Divorce & dissolution of marriage
It’s not uncommon for two people involved in a dissolution to argue over how their personal property is going to be divided up. Many times, the judge must determine exactly who will get what for an equitable solution. Marital property includes everything that the two persons acquired during their marriage. It may include a home, a vacation home, appliances, furnishings, art decor, cars, planes, motorcycles, boats, other real estate property and other forms of transportation.
The property also includes bank accounts that are jointly owned, including pensions, investment accounts, and jointly owned businesses. Assets that were acquired prior to the relationship are called non-marital assets and this may be up for debate as to who will receive it under specific circumstances. If you’re in the midst of a dissolution, you’ll want to have an attorney that is familiar with such division of property to ensure that you’re getting everything that is due for you. Our attorneys can help to guide you through this process so that you can be properly represented during a divorce.
What is the cost of a dissolution of marriage?
All of the property that was acquired in the marriage must have a value placed on it. This will all be divided accordingly. If a couple is a celebrity, there will be a specific value on their name for example. A spouse with a professional degree may have a value placed on their degree if the other spouse helped to put them through school and achieve their degree. This would make it an indirect contribution or a direct contribution and thus, tangible property.
Dissolution of marriage: How will I know If my soon to be ex is forthcoming in regards to their assets?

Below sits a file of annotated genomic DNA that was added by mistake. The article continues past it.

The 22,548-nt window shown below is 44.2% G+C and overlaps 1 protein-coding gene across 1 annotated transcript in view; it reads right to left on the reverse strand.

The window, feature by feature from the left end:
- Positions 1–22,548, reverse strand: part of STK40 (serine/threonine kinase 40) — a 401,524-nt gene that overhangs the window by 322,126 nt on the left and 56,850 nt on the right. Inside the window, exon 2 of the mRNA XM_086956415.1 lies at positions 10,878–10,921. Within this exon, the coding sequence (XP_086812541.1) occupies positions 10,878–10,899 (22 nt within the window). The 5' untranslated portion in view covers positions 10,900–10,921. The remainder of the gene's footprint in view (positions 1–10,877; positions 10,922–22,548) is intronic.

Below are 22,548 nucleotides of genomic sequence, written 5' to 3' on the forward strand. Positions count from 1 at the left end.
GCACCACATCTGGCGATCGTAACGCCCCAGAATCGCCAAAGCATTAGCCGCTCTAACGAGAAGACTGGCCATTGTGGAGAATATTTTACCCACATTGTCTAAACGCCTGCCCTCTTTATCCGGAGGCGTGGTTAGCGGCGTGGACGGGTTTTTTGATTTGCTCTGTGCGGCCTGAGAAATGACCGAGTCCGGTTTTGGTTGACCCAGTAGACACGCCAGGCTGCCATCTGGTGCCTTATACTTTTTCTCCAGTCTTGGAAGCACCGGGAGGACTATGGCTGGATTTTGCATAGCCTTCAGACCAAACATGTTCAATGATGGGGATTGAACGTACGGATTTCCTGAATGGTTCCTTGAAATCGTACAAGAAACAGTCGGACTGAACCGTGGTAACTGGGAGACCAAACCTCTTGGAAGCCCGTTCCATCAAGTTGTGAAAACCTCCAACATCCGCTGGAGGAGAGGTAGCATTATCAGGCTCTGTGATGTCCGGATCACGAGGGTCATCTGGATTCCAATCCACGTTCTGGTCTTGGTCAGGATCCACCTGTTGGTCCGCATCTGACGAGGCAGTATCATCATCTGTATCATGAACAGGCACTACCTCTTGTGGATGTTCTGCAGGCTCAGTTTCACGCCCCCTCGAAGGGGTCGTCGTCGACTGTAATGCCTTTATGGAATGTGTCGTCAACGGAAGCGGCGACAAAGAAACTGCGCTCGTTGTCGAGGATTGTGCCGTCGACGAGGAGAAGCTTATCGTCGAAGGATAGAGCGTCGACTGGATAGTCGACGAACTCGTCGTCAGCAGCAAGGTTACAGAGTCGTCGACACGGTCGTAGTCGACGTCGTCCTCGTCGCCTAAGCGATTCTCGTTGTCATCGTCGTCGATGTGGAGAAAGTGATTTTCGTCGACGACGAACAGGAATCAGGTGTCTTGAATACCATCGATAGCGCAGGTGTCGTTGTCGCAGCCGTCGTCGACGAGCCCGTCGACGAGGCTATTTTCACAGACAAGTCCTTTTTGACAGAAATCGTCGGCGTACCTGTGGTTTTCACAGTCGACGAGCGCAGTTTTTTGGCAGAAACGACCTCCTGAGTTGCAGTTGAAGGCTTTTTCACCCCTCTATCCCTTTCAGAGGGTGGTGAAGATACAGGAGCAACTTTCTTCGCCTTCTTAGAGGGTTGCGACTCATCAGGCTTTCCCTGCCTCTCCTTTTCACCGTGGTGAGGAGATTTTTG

Finding the value of assets is very challenging during a dissolution process. If one spouse isn’t forthcoming it can be even more complicated. This is when an experienced attorney will use a “discovery process” to find and locate any and all assets as set forth in the letter of the law. Even if a soon to be ex isn’t forthcoming regarding income or assets, attorney’s can readily use comparison regarding their debts, their assets, lifestyle and their accounts to show why there is the suspicion that they are hiding something.
This may include financial reports, a tax return, bank statements, investment statements, real estate records as well as loan applications and any other financial details that may be dug up during the discovery process. Each spouse may be required to have a deposition by the other spouse’s attorney. Spouses must, under oath, tell the truth regarding their assets and their income. If there aren’t enough details, then business associates, employers and anyone that is subpoenaed may be a material witness in the dissolution of the marriage and be required, again, under oath, to disclose what they know regarding the person’s financial records and real estate records. Attorney’s are very adept at utilizing any means legal to find this information.
- Division of Assets
- Child Support
- Child Custody & Timesharing
- Financial Affidavit
- High-Net-Worth Divorces
- Domestic Violence